Vernon Bogdanor has a review of Sheri Berman’s The Primacy of Politics (which we ran a seminar on last year) in the TLS, Large parts of the article are good and perceptive, but Bogdanor also seems to be using the book to make his own, rather odd claims.
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From the category archives:
Sheri Berman seminar
I’ve put together a PDF of the Sheri Berman seminar, for those who prefer to read it as a paper document. I’ve also corrected some minor spelling errors etc along the way, so it’s a slightly better text than the blogposts themselves. Those who want to download it will find it here . Please let me know about any remaining errors or glitches …
Update: All six posts and Berman’s response are now up. I hope to have the PDF version finished by the late afternoon.
As promised earlier, we’ve put together a seminar on Sheri Berman’s new book, The Primacy of Politics: Social Democracy and the Making of Europe’s Twentieth Century (Powells, Amazon ). This is a really interesting and enjoyable book, both as an intellectual and political history of the origins of social democracy, and as a set of arguments about social democracy’s crucial role in in post-World War II Europe and in the future. If you want to link to the seminar, you should link to
The first three contributions are below; the second three, as well as Sheri’s response, will be posted tomorrow. In order of publication, the contributors are
Henry Farrell provides a summary of the book’s arguments. He suggests that the book is a major contribution to a new, neo-Polanyian school of political economy, but thinks that Berman gives too little credit to Keynes and Christian Democrats for their role in creating the post-WW II European order, and is a little worried at the future possibility of a version of European social democracy with a fascistic tinge.
Tyler Cowen is a Professor of Economics at George Mason University; he blogs at Marginal Revolution and has a monthly column on economics for the New York Times. He claims that for all the brilliance of Berman’s arguments, the future prospects for European social democracy are bleak, given demographics and economic facts.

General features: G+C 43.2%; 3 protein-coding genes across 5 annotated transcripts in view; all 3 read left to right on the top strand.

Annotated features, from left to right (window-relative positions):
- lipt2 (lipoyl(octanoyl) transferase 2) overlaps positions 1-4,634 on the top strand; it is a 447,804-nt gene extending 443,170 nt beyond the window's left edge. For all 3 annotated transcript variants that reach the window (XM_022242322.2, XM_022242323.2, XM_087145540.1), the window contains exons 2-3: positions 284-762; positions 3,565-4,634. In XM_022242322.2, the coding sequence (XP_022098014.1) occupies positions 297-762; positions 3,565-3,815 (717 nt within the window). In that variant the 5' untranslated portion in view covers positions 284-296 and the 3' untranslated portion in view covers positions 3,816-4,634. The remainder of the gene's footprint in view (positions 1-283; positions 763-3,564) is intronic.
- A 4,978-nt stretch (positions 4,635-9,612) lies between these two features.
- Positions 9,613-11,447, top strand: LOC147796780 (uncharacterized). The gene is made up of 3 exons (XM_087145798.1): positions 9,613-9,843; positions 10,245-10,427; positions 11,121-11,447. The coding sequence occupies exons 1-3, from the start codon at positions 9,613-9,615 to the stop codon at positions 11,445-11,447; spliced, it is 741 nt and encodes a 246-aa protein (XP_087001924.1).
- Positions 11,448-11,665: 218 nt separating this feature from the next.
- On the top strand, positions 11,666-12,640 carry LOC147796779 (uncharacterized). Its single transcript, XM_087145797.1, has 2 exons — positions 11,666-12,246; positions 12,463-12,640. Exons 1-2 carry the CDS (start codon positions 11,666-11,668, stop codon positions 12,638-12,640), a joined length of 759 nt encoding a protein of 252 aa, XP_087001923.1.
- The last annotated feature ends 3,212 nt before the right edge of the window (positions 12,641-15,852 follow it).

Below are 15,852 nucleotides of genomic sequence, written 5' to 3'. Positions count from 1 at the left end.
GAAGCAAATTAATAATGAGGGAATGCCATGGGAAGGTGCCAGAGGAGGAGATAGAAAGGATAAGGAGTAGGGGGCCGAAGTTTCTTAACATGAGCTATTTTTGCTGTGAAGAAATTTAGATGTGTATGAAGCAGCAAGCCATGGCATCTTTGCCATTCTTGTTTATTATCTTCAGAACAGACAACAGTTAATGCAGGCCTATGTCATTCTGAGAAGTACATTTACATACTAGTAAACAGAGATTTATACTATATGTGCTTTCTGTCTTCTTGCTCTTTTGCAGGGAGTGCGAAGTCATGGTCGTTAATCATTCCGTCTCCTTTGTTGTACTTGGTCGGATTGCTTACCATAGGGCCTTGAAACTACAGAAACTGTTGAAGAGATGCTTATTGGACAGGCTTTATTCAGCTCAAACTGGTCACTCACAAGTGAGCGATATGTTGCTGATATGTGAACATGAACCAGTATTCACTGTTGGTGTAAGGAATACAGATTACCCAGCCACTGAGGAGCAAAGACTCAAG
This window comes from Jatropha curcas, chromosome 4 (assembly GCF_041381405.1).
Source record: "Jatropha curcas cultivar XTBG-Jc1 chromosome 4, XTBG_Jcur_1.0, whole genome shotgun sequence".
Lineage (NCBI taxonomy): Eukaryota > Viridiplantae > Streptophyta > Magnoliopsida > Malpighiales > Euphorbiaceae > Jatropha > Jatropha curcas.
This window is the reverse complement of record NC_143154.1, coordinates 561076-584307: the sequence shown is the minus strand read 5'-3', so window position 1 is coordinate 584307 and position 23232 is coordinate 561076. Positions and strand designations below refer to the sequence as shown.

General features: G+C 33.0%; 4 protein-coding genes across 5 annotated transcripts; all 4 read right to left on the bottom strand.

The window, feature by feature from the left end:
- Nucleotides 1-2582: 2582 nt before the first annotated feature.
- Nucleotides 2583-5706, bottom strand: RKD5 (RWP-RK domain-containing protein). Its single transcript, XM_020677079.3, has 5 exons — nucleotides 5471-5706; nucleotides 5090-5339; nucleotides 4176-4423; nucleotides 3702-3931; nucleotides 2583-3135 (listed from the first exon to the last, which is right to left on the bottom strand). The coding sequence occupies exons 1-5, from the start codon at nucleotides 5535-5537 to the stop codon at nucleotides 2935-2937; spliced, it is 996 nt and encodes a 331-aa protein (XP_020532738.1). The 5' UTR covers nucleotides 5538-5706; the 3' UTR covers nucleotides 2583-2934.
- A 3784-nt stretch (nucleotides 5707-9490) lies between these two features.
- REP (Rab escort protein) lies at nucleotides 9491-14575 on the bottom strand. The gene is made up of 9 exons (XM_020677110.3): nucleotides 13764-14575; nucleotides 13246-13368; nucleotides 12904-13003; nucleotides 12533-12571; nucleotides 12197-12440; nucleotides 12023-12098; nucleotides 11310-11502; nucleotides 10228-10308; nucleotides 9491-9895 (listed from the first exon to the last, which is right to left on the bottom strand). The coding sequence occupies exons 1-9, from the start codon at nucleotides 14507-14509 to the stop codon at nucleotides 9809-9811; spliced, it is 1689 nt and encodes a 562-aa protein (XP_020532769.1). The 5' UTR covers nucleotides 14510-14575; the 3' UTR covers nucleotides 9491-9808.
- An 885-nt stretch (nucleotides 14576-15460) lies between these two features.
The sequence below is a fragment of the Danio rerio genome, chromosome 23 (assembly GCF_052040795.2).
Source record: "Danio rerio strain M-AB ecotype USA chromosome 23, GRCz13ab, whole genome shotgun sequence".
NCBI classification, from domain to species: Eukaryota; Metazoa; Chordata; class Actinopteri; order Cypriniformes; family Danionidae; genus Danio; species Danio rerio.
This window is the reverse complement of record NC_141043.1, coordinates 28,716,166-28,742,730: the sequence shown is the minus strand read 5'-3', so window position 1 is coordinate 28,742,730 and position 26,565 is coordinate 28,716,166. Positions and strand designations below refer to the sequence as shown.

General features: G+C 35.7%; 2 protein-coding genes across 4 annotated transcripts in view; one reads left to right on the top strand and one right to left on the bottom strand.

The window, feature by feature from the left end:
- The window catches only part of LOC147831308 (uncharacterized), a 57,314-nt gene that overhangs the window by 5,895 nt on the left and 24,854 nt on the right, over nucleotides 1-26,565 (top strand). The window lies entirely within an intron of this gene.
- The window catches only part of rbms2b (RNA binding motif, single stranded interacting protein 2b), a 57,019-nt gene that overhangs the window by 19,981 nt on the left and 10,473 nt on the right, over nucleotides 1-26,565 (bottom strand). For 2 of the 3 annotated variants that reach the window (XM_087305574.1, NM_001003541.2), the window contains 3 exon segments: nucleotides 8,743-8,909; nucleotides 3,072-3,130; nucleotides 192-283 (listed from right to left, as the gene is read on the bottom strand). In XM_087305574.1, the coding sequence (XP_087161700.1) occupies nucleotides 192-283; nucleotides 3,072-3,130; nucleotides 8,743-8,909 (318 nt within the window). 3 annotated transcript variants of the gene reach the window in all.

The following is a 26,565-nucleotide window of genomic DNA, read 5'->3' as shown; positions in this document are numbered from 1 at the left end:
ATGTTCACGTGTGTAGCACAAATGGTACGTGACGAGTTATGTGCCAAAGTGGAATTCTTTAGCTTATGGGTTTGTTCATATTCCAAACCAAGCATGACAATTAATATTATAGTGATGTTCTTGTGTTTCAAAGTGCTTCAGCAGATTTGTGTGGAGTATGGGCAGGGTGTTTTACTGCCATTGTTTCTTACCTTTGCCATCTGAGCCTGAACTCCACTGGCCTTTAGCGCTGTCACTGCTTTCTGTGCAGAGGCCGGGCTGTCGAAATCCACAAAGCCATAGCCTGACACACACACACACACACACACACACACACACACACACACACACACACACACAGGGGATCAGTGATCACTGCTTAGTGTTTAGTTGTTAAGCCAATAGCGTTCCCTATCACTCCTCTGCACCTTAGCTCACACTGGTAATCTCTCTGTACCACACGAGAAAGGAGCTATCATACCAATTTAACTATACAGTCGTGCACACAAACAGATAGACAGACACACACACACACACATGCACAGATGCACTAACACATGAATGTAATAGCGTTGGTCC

Mark Blyth is Associate Professor of Political Science at Johns Hopkins University, editor of the Review of International Political Economy, and sometime blogger at the excellent 3 Quarks Daily. He investigates the ways in which Berman contributes to a constructivist political economy, and ends up arguing that Fascism may have lost less because of its internal contradictions than because of an accident of history.
Jim McNeill does communications work for the Service Employees International Union and writes occasionally for magazines including The American Prospect (see here for his recent piece on Sherrod Brown), Dissent and the Baffler. He laments the lack of a strong basis for social democracy in the US, and asks, in the absence of a powerful union movement, what forces might help promote it.
Matthew Yglesias has an eponymous blog, and is a Staff Writer at The American Prospect. He’s currently on leave, writing an as-yet-untitled book about the Democrats and US foreign policy. He argues that Berman underestimates the key contribution of liberalism to taming the market.
John Quiggin writes about how social democracy in English speaking countries didn’t have the hang ups about Marxist orthodoxy that its continental variants experienced. He also notes that there is conceptual slippage in contemporary neo-liberal arguments between the experience of capitalism as it exists (i.e. with a fair dollop of social democracy mixed in) and the abstract neo-liberal model of capitalism.
Tomorrow, we’ll link to a PDF of the complete seminar for those who prefer to read it on paper.
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